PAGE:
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It Is Tougher to Network Today

J0382673 The job search landscape has changed quite a bit over the past two years.  In the old days, two years ago, it wasn’t as difficult to secure a meeting with someone you barely knew.  There are at least a couple of reasons for this.  Let’s take a look at the why and then we’ll take a look at how you might need to go about networking more effectively.

First of all, thousands more people are looking for employment or fear they will need to be looking for employment.  What this means is that one person with the ability to hire within a company could conceivably receive hundreds of requests for a “networking meeting”.  In the old days, they may have received a couple of requests and they could accommodate those. They can not accommodate all the requests they receive today.  They will have to filter requests based on the warmth of the referral and/or relevancy to what they may have a need to hire.

The other issue is that many of those thousands of “networkers” are going about it all wrong.  They ask for a job.  This turns off the poor victim and spoils their view of trying to do something helpful or nice.  They feel like the tables have been turned on them or worse, they feel like they are being used.  No one wants to feel like they are being used.

The tougher is gets, the better we have to be.  Based on the information above, you’ll need to become even better at networking.  Here are some things to consider:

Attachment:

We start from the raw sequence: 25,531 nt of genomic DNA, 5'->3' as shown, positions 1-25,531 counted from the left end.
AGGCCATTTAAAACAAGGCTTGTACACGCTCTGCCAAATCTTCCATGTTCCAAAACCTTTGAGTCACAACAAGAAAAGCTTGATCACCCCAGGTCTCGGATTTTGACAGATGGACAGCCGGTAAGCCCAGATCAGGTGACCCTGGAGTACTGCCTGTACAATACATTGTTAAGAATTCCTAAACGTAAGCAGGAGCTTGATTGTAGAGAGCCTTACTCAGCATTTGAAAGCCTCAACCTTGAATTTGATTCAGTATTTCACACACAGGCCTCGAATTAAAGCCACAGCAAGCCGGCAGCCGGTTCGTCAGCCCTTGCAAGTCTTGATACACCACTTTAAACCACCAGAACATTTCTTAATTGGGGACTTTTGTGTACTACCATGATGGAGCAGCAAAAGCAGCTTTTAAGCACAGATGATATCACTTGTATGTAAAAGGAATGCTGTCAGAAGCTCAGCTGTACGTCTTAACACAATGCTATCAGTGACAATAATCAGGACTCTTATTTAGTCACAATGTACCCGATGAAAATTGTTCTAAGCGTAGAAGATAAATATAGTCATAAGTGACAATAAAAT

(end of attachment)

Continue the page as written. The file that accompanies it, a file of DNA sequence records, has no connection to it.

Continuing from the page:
1. What is the strength of your relationship?
  2. What specific pieces of information you are seeking?
  3. What is something of value you can provide in return?

If you barely know the person providing the referral and you know little about the person you wish to network with, what are the chances they’ll agree to meet with you?  Slim to none.

What can you do to fix this.  First, remember that networking is an investment and takes time.  You need to develop relationships.  Don’t be in such a hurry to take your information and run to the phone.  Take more time to learn about the person offering you a referral.  Second, find out how they know this contact they are giving you.  All of this data/information will warm up the lead.

Liz Lynch writes and speaks about networking.  Her blog offers insight to anyone needing to improve their networking skills.  She addresses the needs of business owners and job seekers.  In a post about building relationships organically, Lynch recommends:

“Move on to having more robust conversations by asking more thoughtful questions.”

Miriam Salpeter of Keppie Careers wrote about this: 5 Networking Fundamentals to Land a Job:

  1. Research
  2. Ask questions
  3. Be interested in the replies
  4. Have a story
  5. Follow up

Someone, somewhere, holds the key to your next job.  The fun part is trying to find that person!

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